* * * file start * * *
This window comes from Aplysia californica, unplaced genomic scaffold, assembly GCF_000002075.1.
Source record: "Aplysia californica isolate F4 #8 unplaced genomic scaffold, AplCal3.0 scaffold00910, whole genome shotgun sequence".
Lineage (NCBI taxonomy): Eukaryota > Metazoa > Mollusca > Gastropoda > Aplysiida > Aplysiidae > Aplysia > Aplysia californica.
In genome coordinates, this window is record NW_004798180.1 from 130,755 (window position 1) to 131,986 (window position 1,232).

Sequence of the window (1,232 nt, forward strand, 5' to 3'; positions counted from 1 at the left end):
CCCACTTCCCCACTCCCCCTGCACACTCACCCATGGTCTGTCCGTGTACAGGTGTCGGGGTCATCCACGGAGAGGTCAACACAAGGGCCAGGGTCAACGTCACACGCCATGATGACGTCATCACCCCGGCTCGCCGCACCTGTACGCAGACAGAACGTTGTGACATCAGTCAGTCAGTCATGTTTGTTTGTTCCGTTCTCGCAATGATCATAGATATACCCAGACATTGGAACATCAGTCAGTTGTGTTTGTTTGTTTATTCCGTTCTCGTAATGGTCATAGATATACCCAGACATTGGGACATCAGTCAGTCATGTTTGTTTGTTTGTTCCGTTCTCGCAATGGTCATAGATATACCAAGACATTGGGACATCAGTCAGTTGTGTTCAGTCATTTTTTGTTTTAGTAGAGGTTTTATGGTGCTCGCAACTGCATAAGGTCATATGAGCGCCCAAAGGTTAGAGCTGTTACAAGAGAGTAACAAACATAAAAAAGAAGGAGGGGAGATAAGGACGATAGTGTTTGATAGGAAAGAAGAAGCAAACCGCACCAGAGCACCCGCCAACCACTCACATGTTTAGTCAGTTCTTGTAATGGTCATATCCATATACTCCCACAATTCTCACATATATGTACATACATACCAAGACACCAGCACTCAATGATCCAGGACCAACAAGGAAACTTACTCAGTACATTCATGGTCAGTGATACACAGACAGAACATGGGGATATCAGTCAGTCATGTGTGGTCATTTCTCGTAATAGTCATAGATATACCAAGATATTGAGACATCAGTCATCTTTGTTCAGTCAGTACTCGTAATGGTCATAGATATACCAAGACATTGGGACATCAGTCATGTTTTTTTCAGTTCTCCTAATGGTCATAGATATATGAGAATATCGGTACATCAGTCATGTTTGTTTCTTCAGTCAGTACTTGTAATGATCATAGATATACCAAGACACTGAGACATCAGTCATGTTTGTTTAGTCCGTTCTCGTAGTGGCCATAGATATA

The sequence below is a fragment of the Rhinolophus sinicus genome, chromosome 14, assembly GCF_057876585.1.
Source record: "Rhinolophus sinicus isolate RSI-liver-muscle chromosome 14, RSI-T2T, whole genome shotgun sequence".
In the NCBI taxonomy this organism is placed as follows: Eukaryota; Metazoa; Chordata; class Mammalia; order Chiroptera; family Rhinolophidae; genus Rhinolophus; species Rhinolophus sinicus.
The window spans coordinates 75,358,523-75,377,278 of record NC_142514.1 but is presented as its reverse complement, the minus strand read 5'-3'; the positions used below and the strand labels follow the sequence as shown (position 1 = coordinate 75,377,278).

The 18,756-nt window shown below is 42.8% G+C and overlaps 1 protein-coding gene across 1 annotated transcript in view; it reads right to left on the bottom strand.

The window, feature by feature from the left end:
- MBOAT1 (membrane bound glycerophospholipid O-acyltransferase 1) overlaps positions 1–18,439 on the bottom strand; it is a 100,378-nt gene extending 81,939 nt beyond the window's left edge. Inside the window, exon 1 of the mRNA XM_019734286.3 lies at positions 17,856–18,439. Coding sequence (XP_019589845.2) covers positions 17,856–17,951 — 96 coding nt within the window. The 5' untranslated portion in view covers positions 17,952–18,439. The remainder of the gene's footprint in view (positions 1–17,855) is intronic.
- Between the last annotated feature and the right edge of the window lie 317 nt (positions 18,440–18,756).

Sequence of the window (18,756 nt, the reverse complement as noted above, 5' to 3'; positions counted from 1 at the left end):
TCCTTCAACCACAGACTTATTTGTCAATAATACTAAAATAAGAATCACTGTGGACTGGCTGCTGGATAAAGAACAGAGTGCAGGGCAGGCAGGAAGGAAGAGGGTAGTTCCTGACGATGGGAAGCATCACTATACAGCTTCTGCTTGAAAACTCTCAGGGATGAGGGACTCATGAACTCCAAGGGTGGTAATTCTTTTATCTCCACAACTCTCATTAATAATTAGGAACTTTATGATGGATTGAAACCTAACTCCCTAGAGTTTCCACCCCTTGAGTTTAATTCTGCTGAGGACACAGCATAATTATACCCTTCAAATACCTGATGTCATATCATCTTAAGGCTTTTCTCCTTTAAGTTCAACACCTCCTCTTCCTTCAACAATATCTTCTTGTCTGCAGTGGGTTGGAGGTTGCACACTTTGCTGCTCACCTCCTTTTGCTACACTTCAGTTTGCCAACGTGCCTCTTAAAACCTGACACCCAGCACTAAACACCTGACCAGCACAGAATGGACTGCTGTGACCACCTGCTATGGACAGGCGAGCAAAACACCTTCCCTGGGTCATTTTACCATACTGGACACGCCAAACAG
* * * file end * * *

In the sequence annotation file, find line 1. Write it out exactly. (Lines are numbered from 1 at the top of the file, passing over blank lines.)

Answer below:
This window comes from Aplysia californica, unplaced genomic scaffold, assembly GCF_000002075.1.